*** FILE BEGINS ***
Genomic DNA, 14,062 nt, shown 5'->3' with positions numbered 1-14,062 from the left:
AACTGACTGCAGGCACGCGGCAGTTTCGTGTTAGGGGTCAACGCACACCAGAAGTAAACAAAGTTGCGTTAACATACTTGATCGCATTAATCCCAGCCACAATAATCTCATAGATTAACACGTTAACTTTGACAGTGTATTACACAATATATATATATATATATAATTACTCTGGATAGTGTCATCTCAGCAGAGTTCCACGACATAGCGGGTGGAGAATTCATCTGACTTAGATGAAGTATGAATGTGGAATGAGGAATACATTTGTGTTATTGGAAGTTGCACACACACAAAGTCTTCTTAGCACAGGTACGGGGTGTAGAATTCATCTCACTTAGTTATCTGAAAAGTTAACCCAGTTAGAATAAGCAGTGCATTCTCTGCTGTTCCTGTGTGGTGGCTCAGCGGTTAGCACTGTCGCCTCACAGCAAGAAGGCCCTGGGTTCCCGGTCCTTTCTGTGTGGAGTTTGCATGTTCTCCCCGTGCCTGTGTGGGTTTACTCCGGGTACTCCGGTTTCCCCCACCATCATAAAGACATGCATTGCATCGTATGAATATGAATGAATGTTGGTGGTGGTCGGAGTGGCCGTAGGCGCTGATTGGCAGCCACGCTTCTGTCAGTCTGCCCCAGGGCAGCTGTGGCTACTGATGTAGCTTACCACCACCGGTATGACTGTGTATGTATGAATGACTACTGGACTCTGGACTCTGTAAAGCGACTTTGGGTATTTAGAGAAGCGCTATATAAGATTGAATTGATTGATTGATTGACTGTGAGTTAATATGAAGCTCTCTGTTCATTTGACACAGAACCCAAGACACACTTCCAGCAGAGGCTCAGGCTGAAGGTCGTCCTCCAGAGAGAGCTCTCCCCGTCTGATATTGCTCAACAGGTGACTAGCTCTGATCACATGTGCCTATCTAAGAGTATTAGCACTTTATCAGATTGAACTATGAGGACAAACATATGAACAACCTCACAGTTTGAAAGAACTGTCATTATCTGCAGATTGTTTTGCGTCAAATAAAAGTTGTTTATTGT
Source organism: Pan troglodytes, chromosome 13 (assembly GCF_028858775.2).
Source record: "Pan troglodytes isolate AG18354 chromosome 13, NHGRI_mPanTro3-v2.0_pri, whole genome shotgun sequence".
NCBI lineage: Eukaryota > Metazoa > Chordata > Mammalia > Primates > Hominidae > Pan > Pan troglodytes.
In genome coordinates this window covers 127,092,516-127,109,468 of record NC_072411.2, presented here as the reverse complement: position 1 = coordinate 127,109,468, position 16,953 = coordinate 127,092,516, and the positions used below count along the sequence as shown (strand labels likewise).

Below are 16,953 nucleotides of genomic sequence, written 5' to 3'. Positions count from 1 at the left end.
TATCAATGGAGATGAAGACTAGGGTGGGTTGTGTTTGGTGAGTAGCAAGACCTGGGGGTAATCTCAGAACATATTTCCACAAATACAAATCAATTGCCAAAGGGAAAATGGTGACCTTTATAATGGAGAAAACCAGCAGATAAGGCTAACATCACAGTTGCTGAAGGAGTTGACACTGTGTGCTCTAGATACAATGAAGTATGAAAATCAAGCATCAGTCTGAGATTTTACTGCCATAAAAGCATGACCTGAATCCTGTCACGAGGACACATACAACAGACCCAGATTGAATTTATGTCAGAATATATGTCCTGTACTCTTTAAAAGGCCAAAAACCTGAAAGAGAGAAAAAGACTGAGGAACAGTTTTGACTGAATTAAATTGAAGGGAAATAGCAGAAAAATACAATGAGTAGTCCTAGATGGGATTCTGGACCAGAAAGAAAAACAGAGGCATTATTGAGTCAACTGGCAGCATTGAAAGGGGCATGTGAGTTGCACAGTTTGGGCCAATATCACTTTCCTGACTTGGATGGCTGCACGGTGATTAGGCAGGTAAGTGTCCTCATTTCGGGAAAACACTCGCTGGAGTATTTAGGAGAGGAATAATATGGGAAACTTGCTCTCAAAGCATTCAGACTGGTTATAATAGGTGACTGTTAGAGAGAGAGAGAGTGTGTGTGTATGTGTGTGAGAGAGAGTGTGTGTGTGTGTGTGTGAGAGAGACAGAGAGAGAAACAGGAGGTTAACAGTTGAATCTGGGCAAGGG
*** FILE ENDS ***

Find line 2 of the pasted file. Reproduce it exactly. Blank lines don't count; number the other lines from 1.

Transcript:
AACTGACTGCAGGCACGCGGCAGTTTCGTGTTAGGGGTCAACGCACACCAGAAGTAAACAAAGTTGCGTTAACATACTTGATCGCATTAATCCCAGCCACAATAATCTCATAGATTAACACGTTAACTTTGACAGTGTATTACACAATATATATATATATATATAATTACTCTGGATAGTGTCATCTCAGCAGAGTTCCACGACATAGCGGGTGGAGAATTCATCTGACTTAGATGAAGTATGAATGTGGAATGAGGAATACATTTGTGTTATTGGAAGTTGCACACACACAAAGTCTTCTTAGCACAGGTACGGGGTGTAGAATTCATCTCACTTAGTTATCTGAAAAGTTAACCCAGTTAGAATAAGCAGTGCATTCTCTGCTGTTCCTGTGTGGTGGCTCAGCGGTTAGCACTGTCGCCTCACAGCAAGAAGGCCCTGGGTTCCCGGTCCTTTCTGTGTGGAGTTTGCATGTTCTCCCCGTGCCTGTGTGGGTTTACTCCGGGTACTCCGGTTTCCCCCACCATCATAAAGACATGCATTGCATCGTATGAATATGAATGAATGTTGGTGGTGGTCGGAGTGGCCGTAGGCGCTGATTGGCAGCCACGCTTCTGTCAGTCTGCCCCAGGGCAGCTGTGGCTACTGATGTAGCTTACCACCACCGGTATGACTGTGTATGTATGAATGACTACTGGACTCTGGACTCTGTAAAGCGACTTTGGGTATTTAGAGAAGCGCTATATAAGATTGAATTGATTGATTGATTGACTGTGAGTTAATATGAAGCTCTCTGTTCATTTGACACAGAACCCAAGACACACTTCCAGCAGAGGCTCAGGCTGAAGGTCGTCCTCCAGAGAGAGCTCTCCCCGTCTGATATTGCTCAACAGGTGACTAGCTCTGATCACATGTGCCTATCTAAGAGTATTAGCACTTTATCAGATTGAACTATGAGGACAAACATATGAACAACCTCACAGTTTGAAAGAACTGTCATTATCTGCAGATTGTTTTGCGTCAAATAAAAGTTGTTTATTGT